1. James Random
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    James Random Member

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    The first sentence.

    Discussion in 'Word Mechanics' started by James Random, Dec 22, 2014.

    So I've been studying a lot on 'how to write your first chapter,' and I have begun. Here is the first line of my project, which I hope you'll be able to tell me whether it grips you, whether it stands out, whether it's good, etc:

    At 4:15am on the 17th of December 2014, NASA’s Curiosity Rover confirmed having found organic life on Mars. Twenty minutes later all contact was lost.
     
  2. GingerCoffee
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    GingerCoffee Web Surfer Girl Contributor

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    Why is this in the Lounge?

    Anyway, the problem with it being gripping is it's a tad cliché. But if you are writing a story that goes somewhere unusual, I would probably read on.
     
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  3. Wreybies
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    Wreybies The Ops Pops Operations Manager Staff Contest Administrator Supporter Contributor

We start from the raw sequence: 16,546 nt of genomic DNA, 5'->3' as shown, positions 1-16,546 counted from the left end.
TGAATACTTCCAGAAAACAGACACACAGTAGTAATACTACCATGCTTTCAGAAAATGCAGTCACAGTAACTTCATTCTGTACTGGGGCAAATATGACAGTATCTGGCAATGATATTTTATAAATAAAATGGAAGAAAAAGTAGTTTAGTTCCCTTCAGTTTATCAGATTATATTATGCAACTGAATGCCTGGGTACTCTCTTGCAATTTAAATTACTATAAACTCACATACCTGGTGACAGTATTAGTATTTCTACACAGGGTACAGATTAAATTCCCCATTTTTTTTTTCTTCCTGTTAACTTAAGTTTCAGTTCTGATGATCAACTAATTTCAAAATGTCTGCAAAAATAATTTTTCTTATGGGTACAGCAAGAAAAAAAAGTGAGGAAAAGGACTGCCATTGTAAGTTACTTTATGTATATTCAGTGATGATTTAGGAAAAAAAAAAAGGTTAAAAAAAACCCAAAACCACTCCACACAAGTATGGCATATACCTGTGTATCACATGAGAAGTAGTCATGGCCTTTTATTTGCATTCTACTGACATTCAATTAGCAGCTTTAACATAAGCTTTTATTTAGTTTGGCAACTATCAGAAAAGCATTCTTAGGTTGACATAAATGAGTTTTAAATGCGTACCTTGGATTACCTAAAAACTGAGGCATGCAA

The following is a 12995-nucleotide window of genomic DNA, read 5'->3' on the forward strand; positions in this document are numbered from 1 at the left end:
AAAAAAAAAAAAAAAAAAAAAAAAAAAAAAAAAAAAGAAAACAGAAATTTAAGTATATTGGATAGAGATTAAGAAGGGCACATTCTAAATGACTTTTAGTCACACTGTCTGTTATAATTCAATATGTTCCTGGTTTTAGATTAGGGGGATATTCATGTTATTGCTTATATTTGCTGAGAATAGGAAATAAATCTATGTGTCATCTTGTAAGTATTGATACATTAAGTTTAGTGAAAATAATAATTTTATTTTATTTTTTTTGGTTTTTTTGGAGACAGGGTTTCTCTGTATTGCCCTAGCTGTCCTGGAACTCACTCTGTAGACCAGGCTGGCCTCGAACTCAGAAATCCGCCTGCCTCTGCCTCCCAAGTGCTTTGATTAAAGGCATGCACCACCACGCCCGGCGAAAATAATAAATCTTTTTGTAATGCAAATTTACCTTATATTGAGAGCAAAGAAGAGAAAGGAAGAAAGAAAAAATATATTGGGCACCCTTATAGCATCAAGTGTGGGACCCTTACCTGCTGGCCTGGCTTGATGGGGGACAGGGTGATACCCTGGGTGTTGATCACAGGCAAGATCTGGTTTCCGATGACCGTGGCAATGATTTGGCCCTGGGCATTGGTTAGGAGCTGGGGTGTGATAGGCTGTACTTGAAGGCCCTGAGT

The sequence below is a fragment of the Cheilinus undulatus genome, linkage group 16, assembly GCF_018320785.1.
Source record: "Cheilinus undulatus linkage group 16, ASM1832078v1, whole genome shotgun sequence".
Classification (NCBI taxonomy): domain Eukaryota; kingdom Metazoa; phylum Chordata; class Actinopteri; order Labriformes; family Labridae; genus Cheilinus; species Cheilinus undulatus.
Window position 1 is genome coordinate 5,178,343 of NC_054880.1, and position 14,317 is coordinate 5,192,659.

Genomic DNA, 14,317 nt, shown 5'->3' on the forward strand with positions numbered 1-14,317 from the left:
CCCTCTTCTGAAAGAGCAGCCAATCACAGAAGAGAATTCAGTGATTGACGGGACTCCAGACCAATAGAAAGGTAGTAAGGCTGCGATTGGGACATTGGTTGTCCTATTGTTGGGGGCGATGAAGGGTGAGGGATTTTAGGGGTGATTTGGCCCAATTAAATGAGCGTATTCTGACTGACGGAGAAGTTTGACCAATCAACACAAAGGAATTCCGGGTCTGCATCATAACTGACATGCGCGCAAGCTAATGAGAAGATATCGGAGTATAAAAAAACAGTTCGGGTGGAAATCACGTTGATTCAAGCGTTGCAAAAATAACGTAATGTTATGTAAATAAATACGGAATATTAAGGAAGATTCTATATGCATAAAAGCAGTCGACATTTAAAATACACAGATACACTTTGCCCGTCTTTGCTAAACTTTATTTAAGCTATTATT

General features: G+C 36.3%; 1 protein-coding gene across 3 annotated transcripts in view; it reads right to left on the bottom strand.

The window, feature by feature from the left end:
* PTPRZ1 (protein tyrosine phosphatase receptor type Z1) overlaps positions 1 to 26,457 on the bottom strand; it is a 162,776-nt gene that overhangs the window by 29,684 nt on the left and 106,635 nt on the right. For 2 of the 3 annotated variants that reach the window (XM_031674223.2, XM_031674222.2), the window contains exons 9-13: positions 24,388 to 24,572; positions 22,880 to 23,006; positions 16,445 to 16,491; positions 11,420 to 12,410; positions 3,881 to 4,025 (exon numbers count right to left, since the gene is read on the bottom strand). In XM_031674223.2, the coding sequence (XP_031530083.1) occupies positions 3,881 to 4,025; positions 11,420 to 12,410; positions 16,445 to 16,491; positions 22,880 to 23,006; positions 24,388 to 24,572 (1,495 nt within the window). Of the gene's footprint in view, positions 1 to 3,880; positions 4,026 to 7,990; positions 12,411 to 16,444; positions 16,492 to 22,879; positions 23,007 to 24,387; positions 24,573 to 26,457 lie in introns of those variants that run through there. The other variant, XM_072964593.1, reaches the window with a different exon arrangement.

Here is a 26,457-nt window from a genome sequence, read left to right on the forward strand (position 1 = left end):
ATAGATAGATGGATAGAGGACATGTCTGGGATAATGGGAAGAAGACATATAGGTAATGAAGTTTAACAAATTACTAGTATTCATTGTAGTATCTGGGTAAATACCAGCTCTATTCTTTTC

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    It's very 2001: A Space Odyssey, 2010 territory. Probe finds life, probe inexplicably dies/goes silent directly afterwards. Why? Mystery ensues.

    Change the POV. Personify the probe and let us be present at the event instead of the event being a bajilion miles off. Put us there.
     
  4. tonguetied
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    tonguetied Contributing Member Contributor

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    In other threads about starting a story it has been pointed out that you should just start writing. As you work on your first draft or maybe even finish it the exact order of your story may reveal itself to be different than where you started. At least that is the gist of what I took from the posts I read. I also think this could apply to finding your story's title, it may become apparent after the story is in its last stages. IMO, don't worry about how to write your first chapter, put everything you've got into the whole story and sort it out afterwards.

    And for your specific example, NASA would give the time with reference to a specific time zone, not sure but they might use GMT. Also confirmed seems to imply a retesting has occurred, I think you are trying to say first positive test of organic life, etc. And like GingerCoffee said, it is cliché.
     
  5. thirdwind
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    thirdwind Contributing Member Contest Administrator Reviewer Contributor

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    People place way too much importance on the first sentence. While it's true that your beginning should hook the reader, I define the "beginning" as something like 20 pages. Judging a book based on the first sentence is like judging a poem by the first word. In other words, don't do it.